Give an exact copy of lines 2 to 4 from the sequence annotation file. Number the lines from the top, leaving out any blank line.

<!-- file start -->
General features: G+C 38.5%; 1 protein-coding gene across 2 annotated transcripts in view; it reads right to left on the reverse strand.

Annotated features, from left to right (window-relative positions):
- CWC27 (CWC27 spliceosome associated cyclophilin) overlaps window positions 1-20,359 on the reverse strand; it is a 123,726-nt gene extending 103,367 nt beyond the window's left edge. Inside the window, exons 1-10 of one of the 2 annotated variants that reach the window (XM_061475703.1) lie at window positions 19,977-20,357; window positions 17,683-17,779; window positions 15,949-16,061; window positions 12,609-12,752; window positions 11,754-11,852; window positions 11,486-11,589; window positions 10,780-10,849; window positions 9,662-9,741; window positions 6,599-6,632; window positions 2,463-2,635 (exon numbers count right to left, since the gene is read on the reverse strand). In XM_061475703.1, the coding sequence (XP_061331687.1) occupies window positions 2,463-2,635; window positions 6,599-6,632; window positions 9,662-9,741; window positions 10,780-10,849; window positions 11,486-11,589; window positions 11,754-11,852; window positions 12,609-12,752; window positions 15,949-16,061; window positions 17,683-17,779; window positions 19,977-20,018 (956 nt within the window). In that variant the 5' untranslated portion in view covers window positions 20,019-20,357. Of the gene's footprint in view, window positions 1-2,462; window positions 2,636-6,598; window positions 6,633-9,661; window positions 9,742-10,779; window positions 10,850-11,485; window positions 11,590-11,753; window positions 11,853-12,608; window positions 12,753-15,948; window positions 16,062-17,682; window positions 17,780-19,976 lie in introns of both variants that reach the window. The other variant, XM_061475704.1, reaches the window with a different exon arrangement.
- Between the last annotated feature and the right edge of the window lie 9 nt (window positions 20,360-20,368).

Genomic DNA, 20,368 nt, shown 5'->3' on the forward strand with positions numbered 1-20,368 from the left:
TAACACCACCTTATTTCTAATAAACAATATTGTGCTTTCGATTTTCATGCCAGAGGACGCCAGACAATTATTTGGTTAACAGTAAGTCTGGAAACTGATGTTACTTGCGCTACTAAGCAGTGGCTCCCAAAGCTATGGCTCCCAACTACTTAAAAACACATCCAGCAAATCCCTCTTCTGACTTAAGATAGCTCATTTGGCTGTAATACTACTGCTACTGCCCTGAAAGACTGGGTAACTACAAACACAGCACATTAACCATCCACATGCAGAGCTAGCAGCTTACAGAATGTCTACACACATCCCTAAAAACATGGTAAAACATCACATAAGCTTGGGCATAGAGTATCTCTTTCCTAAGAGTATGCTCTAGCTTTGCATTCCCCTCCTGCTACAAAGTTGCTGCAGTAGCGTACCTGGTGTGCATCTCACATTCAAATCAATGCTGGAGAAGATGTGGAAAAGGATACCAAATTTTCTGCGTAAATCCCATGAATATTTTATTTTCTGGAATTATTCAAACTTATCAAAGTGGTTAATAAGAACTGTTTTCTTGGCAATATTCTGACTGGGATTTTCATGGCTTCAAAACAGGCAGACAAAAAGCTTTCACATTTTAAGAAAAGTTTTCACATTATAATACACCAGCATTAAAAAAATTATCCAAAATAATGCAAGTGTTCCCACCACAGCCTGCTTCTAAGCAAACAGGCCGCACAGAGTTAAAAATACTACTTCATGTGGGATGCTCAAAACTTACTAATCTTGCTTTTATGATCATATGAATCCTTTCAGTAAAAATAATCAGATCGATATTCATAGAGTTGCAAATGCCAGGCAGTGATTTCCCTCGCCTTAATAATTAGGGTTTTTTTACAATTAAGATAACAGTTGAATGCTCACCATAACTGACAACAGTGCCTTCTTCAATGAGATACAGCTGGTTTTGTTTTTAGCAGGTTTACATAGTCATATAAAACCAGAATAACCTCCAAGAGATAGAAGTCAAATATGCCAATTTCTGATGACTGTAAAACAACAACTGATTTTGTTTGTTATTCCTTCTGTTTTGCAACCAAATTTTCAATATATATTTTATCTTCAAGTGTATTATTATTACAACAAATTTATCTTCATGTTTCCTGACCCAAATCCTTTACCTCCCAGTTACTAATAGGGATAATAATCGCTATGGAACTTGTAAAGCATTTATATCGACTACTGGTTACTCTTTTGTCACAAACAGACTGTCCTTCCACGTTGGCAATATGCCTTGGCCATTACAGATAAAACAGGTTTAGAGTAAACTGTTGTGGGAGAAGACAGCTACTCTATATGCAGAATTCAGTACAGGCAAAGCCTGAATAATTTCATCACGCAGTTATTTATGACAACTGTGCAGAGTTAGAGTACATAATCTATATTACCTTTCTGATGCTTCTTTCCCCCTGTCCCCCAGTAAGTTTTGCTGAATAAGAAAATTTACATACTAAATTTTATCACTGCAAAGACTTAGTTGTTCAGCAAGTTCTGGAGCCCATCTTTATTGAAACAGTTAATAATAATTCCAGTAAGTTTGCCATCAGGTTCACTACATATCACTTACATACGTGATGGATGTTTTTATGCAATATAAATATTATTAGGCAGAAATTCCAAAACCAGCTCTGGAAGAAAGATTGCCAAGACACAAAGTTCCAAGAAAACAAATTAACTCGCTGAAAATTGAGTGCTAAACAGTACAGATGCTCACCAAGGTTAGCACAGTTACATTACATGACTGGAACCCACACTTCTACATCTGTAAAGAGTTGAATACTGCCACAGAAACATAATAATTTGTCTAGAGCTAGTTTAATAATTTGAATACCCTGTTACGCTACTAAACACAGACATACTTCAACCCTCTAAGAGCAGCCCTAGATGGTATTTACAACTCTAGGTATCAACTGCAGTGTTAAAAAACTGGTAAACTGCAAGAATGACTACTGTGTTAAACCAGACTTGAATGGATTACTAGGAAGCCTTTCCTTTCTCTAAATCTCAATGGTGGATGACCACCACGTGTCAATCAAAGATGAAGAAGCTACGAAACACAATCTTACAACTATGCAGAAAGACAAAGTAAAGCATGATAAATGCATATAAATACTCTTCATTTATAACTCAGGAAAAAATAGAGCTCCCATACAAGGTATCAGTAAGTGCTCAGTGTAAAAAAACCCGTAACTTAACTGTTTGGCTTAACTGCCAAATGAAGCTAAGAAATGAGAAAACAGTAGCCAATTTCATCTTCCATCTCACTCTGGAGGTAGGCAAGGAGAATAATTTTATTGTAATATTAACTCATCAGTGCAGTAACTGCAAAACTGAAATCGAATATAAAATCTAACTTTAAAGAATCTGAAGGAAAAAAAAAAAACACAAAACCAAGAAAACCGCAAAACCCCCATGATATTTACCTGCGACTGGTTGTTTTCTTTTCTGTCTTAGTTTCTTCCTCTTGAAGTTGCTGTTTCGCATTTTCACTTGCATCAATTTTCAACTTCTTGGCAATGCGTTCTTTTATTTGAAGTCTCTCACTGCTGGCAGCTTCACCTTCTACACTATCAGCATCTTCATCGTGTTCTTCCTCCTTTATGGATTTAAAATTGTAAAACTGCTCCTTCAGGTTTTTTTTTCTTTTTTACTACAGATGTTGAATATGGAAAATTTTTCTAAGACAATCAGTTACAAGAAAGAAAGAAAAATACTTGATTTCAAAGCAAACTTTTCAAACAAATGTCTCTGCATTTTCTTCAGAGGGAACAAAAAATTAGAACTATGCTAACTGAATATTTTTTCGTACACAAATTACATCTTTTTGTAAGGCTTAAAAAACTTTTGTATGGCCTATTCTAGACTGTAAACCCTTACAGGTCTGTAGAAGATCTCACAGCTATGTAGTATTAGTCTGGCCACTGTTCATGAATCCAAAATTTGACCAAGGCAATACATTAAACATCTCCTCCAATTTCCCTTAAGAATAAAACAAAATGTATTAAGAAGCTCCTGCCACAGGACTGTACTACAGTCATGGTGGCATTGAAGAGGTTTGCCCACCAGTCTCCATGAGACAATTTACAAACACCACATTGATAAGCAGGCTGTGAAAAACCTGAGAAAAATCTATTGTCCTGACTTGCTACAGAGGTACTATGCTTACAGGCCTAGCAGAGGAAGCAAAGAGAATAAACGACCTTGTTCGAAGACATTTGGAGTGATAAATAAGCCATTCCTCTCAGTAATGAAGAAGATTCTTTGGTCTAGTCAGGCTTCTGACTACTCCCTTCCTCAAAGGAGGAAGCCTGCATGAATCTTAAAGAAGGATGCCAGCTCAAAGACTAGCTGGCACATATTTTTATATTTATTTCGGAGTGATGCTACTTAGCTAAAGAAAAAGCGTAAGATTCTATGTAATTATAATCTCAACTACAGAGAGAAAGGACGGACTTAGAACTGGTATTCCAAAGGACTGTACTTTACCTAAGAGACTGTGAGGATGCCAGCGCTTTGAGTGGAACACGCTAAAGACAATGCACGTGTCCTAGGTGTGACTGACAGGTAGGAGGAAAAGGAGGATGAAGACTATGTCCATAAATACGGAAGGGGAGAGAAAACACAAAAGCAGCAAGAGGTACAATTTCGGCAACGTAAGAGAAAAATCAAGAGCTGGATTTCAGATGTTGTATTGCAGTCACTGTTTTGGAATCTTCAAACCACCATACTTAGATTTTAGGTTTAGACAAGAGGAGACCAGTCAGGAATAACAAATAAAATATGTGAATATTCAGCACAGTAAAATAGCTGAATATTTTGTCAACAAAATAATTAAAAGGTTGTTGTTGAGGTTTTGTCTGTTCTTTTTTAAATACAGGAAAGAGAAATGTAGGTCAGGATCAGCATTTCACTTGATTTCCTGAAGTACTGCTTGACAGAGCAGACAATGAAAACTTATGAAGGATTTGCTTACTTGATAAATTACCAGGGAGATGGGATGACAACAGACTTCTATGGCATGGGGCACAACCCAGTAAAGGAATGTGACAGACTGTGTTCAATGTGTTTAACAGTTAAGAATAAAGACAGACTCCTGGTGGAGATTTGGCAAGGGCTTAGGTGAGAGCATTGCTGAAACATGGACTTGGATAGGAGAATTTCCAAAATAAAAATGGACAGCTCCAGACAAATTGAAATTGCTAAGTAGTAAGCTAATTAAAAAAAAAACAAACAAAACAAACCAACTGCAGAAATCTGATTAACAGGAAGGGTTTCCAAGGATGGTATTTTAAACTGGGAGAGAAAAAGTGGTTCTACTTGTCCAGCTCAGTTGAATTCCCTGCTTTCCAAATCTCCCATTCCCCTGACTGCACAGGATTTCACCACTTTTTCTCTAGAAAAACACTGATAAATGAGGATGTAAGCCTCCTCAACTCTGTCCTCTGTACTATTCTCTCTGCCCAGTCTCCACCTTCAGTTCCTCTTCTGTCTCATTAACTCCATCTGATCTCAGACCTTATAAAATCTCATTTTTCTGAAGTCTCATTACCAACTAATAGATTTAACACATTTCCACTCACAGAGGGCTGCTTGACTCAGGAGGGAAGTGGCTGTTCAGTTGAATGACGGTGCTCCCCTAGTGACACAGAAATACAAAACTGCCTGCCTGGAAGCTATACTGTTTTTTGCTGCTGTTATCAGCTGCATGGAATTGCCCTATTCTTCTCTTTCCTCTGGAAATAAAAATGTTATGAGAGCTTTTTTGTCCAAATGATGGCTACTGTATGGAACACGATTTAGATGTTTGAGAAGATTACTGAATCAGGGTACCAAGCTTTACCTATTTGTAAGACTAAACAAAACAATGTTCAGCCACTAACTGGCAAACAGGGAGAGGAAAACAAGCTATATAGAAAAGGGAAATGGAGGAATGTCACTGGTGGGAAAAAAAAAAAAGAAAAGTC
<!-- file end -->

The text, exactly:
Annotated features, from left to right (window-relative positions):
- CWC27 (CWC27 spliceosome associated cyclophilin) overlaps window positions 1-20,359 on the reverse strand; it is a 123,726-nt gene extending 103,367 nt beyond the window's left edge. Inside the window, exons 1-10 of one of the 2 annotated variants that reach the window (XM_061475703.1) lie at window positions 19,977-20,357; window positions 17,683-17,779; window positions 15,949-16,061; window positions 12,609-12,752; window positions 11,754-11,852; window positions 11,486-11,589; window positions 10,780-10,849; window positions 9,662-9,741; window positions 6,599-6,632; window positions 2,463-2,635 (exon numbers count right to left, since the gene is read on the reverse strand). In XM_061475703.1, the coding sequence (XP_061331687.1) occupies window positions 2,463-2,635; window positions 6,599-6,632; window positions 9,662-9,741; window positions 10,780-10,849; window positions 11,486-11,589; window positions 11,754-11,852; window positions 12,609-12,752; window positions 15,949-16,061; window positions 17,683-17,779; window positions 19,977-20,018 (956 nt within the window). In that variant the 5' untranslated portion in view covers window positions 20,019-20,357. Of the gene's footprint in view, window positions 1-2,462; window positions 2,636-6,598; window positions 6,633-9,661; window positions 9,742-10,779; window positions 10,850-11,485; window positions 11,590-11,753; window positions 11,853-12,608; window positions 12,753-15,948; window positions 16,062-17,682; window positions 17,780-19,976 lie in introns of both variants that reach the window. The other variant, XM_061475704.1, reaches the window with a different exon arrangement.
- Between the last annotated feature and the right edge of the window lie 9 nt (window positions 20,360-20,368).